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By Anonymous - / Thursday 7 April 2011 17:32 / United States
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By  capnbzarr  |  50

The professor basically has to offer a second sitting of the test (but not for the hacker, if found), especially since he acknowledged the counterfeit email in his follow-up email.

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Too many negative votes, comment buried. Show the comment

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If you're in college, you'll likely be checking your college email more often than once a week. Professors and TAs send out notes and important announcements, and if you miss those emails, it's your fault for not checking. If a class (especially an early one) gets canceled, do you want to walk/bike/longboard all the way across campus or go all the way from home just to find out it's canceled when you get there? In this case though, the professor should reschedule the test for the following week or the next class, since they did get hacked and a good number of students were led to believe the test was canceled.

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  beatrucelynn  |  16

not true, I read my emails EVERYDAY, and NO I do not sit at my computer staring at the screen waiting on an email (I am self employeed and work another job as well) but I still at least check my emails every hour or two, it takes like 3 minutes to glance at it.

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The university I attend has a rule that states every student must check his/her email daily. The email is a school account, and they prefer not to have it linked to mobile devices for security reasons. if I was this student, I would fight for an opportunity to take a make up test. it's not the student's fault if the professor's email was hacked.

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  Bano360  |  16

I get texts if a lecture is cancelled. It's very rare that a lecturer sends anything important in an email. We have a webcourses site for that, basically you log in, view all your subjects. Each subject has a sub section with announcements, assessments etc.

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  RODEOqueen  |  16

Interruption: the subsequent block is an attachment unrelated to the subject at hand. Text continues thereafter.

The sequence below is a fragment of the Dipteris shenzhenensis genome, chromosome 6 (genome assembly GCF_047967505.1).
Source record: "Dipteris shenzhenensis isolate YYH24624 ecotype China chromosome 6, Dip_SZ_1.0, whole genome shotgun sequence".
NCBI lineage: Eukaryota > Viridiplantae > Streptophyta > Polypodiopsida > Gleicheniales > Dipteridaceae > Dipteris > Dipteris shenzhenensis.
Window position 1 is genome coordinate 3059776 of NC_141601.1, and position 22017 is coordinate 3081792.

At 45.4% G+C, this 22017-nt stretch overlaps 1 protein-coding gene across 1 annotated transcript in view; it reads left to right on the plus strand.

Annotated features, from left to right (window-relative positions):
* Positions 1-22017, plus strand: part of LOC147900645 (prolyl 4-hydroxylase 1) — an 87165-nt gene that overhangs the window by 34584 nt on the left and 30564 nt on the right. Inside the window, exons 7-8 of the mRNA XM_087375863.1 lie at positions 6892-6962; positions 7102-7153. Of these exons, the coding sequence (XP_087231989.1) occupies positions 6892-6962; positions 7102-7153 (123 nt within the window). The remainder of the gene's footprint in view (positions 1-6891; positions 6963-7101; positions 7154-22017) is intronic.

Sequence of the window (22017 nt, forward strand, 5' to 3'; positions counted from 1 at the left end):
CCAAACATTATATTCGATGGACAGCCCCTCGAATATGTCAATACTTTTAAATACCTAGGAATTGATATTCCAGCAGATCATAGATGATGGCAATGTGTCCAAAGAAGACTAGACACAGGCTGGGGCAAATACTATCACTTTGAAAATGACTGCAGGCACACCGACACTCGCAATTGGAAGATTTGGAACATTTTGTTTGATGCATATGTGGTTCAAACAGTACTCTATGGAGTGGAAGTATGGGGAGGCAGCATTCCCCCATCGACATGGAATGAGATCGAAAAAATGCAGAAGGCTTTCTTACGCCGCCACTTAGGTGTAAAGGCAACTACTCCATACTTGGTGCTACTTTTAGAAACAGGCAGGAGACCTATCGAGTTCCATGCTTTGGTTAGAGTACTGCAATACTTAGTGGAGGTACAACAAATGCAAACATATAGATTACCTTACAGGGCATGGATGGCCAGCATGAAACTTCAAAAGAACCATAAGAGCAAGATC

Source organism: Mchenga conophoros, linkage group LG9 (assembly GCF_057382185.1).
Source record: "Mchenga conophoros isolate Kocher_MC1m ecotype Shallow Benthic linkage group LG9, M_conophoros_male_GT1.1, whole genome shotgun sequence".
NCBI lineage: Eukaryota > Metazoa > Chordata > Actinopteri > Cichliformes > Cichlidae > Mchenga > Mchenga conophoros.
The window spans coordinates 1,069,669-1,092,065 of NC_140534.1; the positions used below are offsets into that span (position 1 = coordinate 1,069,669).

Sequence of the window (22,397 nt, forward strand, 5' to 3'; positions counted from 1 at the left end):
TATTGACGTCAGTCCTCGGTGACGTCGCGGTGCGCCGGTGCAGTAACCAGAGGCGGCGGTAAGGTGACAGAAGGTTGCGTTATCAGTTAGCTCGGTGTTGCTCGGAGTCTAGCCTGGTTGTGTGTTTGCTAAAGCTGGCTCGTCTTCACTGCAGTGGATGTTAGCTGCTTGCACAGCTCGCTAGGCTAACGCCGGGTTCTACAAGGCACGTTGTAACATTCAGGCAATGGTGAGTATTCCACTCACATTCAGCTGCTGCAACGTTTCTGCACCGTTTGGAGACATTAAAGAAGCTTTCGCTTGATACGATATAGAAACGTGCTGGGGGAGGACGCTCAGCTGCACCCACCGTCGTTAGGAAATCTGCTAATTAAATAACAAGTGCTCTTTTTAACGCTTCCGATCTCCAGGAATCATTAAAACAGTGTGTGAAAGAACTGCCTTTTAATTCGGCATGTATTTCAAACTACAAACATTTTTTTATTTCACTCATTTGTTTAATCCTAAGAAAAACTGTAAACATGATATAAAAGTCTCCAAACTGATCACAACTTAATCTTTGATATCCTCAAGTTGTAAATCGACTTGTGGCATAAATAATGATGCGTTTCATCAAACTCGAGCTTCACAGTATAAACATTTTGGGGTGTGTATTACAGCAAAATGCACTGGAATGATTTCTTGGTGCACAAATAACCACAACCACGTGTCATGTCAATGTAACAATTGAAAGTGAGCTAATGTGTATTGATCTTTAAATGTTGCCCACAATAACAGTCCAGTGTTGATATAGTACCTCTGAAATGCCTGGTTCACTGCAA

People, every University is different. And not all American students live on campus, in many cases only freshmen live on campus. I check my email every morning, but then very rarely after that. And all of my professors contact me through email for important announcements. OP, if the prof won't let you retake the test, go to the department head or to the Dean. FYL

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  bwinski  |  20

that was my thought too. Does this timeline make sense to anyone? 4 hours before the test they get an email that it is cancelled. Then OP gets ready for bed and its not cancelled. So did OP pull an all-night, because they are going to bed a couple hours before the test (in which case they should be good for the test) or there is some error in the submission...

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  ChibiChibi_fml  |  20

I'm not sure what's confusing you. The OP checked their email 4 hours prior to when the test was supposed to occur and they had an e-mail saying the test was cancelled. Having read that they continued on with the rest of their day minus going to the class to take their test. At the end of the day ,hours after they should have been in class taking the test, as they were getting ready to go to bed for the night, they checked their e-mail for a second and final time that day and found that the professor had sent out an email saying that the test was not cancelled and was still on. Since they had waited till the end of the night to check their email again they had already missed the test.

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  No_LoveMM  |  26

Sorry I guess I misread the FML, it appeared to me at first that when OP checked his email the second time, it was still before the testing period. Apologies.

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